Last week was a bit unnerving, unsettling, disconcerting. Not only because of the unseasonably warm weather, but also because of a word (or two): dystopia or dystopian. The opposite of utopia, not a perfect, elusive place, often in the future, but rather a repressive and hostile place, definitely in the future, where individual freedoms are subjected to some all-powerful system. Whenever I was near a radio or a television, I kept hearing that word, at least 20 times, more than I have ever heard that word in my life. The primary contexts for the word were reviews of the Hunger Games film, set in a decidedly dystopian future, and related stories about the popularity of dystopian themes in young adult fiction, which is itself disconcerting.
As is always the case when things are not just quite right for me, I retreat to the past. What better way to counter dystopia in the present than with some utopias of the past? I really don’t know that much about ancient history, so I skipped the Garden of Eden, the Isles of the Blessed and Elysian Fields and went back to the Renaissance Utopia, Thomas More’s 1516 book, and then moved forward, more happily, toward the present.
Early Modern Utopias: More’s Utopia, Tommaso Campanella’s City of the Sun (1602), Bartolomea del Bene’s City of Truth (1609), and Francis Bacon’s New Atlantis (1624).
As you can see (you’ll have to take my word on the cropped Bacon image), all of these utopias are self-contained islands or cities, apart from the corrupt world, and their very existence is a commentary on that world. It’s also very interesting to me that in these four works, two written by Englishmen and two by Italians, a distinct nationalistic vision of utopia has emerged: More and Bacon have located their utopias on islands and Campanella’s and del Bene’s utopias are walled cities. The Italians seem to think they can find utopia through urban planning, which was both an artistic and a logistical enterprise. Not only did the Italian Renaissance inspire and create paintings like Piero della Francesca’s Ideal City (c. 1470) but also the Venetian “development” of Palmanova in 1593, a real “ideal city”.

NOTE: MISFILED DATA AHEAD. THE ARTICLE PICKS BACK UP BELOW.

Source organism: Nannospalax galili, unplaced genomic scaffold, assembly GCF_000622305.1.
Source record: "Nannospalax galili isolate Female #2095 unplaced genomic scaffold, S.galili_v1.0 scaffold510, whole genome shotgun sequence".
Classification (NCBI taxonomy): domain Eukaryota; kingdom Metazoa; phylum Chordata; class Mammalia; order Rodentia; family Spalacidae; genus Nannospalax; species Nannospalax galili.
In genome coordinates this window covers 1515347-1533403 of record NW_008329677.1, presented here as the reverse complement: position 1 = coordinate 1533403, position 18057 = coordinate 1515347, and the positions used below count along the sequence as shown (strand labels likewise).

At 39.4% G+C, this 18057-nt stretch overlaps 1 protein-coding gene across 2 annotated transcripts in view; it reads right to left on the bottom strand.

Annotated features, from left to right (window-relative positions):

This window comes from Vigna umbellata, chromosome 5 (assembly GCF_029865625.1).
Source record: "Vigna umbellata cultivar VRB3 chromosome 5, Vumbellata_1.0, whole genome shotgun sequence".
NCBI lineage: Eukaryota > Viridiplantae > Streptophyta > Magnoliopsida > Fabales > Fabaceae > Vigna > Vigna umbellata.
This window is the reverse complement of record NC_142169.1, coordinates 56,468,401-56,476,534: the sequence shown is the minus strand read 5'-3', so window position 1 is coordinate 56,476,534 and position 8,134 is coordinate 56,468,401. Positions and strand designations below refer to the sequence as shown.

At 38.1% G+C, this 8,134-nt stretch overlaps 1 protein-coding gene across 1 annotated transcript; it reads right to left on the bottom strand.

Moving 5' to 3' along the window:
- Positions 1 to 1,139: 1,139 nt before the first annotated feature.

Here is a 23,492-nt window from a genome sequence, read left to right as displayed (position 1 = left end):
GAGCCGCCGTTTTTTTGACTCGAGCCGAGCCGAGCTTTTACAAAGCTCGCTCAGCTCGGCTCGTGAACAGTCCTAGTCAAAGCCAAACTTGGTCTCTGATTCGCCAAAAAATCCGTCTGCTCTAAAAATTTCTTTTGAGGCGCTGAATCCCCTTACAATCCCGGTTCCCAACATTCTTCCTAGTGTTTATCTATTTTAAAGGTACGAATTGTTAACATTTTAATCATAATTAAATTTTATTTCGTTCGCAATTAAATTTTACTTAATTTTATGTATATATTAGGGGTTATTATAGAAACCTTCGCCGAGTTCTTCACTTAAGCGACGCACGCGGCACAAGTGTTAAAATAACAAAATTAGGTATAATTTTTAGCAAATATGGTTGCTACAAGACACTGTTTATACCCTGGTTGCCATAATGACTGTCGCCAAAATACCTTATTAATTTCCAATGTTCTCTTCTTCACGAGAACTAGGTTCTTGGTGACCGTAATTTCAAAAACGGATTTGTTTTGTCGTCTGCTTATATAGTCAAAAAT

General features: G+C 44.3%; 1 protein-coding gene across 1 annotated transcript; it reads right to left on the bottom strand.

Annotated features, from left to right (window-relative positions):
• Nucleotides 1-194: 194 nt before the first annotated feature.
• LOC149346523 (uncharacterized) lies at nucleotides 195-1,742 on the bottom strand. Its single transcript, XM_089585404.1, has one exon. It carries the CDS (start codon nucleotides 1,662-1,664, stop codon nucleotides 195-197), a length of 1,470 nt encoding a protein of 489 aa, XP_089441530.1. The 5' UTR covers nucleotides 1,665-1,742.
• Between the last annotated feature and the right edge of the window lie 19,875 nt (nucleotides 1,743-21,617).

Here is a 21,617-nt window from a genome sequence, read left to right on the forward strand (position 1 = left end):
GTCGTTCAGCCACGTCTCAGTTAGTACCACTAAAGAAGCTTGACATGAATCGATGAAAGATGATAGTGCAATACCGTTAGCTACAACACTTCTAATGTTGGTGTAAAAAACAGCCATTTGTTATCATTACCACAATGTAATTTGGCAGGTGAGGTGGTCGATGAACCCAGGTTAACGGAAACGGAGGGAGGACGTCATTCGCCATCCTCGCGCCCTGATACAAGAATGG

With the coming of industrialization in the modern era, cities could not possibly be utopian. The ideal life/world could now only be found in a long-lost Arcadian past or a pastoral enclave in the present. American utopianism in the nineteenth-century seems to be best represented by the romantic landscapes of the Hudson River Valley school, like Thomas Cole’s Dream of Arcadia below, and social experiments like Brook Farm here in Massachusetts, where Nathaniel Hawthorne spent a few (apparently miserable) months in 1841. A young and struggling writer at the time, Nathaniel clearly did not find his utopia at Brook Farm: too much manure.
I’m not sure how the quest for utopia has fared in the twentieth century, and into the twenty-first. Have we given up on it? Are utopian ideas and ideals so personal that we don’t have a collective cultural vision? Is is all about dystopia? At least in the first part of the century, and despite the dreadful First World War, the Bauhaus movement was definitely driven by utopian ideals as well as the passion for modernism and the desire to integrate art, design and technology. All of these goals are exemplified by the title and the typography of their publications from the early twenties: the volumes of Utopia: Dokumente der Wirklichkeit (Utopia: Documents of Reality) were designed by Oskar Schlemmer in a style that still looks modern today.
An etching by the American artist Peter Larsen from just about the same time as the beginning of the Bauhaus School shows a decidedly more inaccessible Utopia, like that of Thomas More. So we’re right back where we began, with those who believe that Utopia is within reach, or at least worth striving for, and those that believe it’s just a fantasy.